Key principles in the Programme of Action are enshrined in various sections of the RH Law such as sustainable human development, gender equity and equality democratic trends and dividends, partnership with non-government sector, addressing maternal and child mortality and morbidity, hiring of skilled health professionals for maternal health care and skilled birth attendance, maternal death review and fetal and infant death review, reproductive rights of adolescents, age and development appropriate reproductive health education, male participation in reproductive health, and ensuring the reproductive health of persons with disabilities.
The ICPD Programme of Action is a bold and realistic treatise on how governments, especially those in the developing world, can help curb a ballooning population by simply helping women and couples realize their fertility goals. And this is exactly what RA 10354 aims to accomplish - help ensure that women and couples will achieve their desired fertility through the creation of an enabling environment where they can make informed reproductive health choices.
ICPD also works for the enactment of legislation because it is backed by research. Lawmaking must be anchored on reliable facts and lawmakers are more easily convinced to support a measure that is buttressed by research that can be empirically verified.
For the first time, it was underscored that reproductive health and family planning must first and foremost be rights-based, health-oriented, and development-driven. Fundamental to this novel principle was the certainty that giving women the right to reproductive self-determination will greatly improve individual health and rights because it will afford women sovereignty over their own bodies, which in turn would eventually lead to lower fertility rates and marked reductions in population growth.
Cairo was unprecedented because it showed that population control policies must evolve and place the health and rights of women at the heart of population programs, over bare population deceleration policy without regard to rights, health and development.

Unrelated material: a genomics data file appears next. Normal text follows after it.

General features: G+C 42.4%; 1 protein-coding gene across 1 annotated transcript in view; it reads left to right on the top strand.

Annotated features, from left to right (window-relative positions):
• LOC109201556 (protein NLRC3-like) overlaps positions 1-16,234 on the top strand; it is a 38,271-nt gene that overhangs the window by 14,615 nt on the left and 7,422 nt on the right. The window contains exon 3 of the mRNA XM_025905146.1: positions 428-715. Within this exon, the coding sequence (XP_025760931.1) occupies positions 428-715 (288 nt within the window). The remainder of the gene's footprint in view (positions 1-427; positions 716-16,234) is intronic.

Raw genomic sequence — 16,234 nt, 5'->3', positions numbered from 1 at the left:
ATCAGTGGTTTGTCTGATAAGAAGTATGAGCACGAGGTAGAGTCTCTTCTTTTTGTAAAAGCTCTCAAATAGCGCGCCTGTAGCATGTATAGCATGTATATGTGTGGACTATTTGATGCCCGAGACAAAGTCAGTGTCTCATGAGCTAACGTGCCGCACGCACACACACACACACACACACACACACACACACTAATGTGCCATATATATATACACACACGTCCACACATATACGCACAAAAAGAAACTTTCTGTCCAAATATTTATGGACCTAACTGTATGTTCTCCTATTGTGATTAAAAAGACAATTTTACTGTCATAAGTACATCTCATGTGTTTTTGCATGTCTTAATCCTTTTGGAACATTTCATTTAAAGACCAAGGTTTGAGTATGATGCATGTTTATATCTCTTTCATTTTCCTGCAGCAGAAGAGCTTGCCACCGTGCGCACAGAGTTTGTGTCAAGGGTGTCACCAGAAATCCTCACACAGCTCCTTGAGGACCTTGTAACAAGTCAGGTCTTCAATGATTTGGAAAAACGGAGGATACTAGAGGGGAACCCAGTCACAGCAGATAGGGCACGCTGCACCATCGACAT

In response to the call of ICPD, Sec. 3 (l) of the RH Law explicitly provides that: “There shall be no demographic or population targets and the mitigation, promotion and/or stabilization of the population growth rate is incidental to the advancement of reproductive health.” Freedom of informed choice is central to the RH law.
ICPD works because it proves that investing on women’s reproductive health and rights is a cost-effective approach to human development and by investing in RH services and allocating funds for contraceptives, governments will: (1) realize savings on medical care for pregnant women and infants; (2) significantly reduce unplanned pregnancies and help women meet their fertility targets, thus freeing up household funds that can be invested in education and healthcare of children; and (3) avoid larger expenditures for health services related to pregnancy and abortion complications, not to mention the gargantuan financial burden on governments of a ballooning population.
The RH Law aims to improve lives and change the course of the future for countless women and children – women who will be freed from the burden of unremitting pregnancies and who can now have the opportunity of finishing their studies or finding remunerative work; and children who are ensured better health prospects due to planned and spaced pregnancies, who will be better cared for because there will be less children competing for their parents’ time and the family’s resources, and who will have improved educational opportunities and healthcare because government can now allocate more funds to these social services as Filipino women meet their fertility goals and population growth rates go down.
Cleary, from a legislative standpoint ICPD works and remains a bright star in the constellation of international declarations, covenants and conventions on women’s reproductive health and rights, sustainable human development, gender equality and social justice.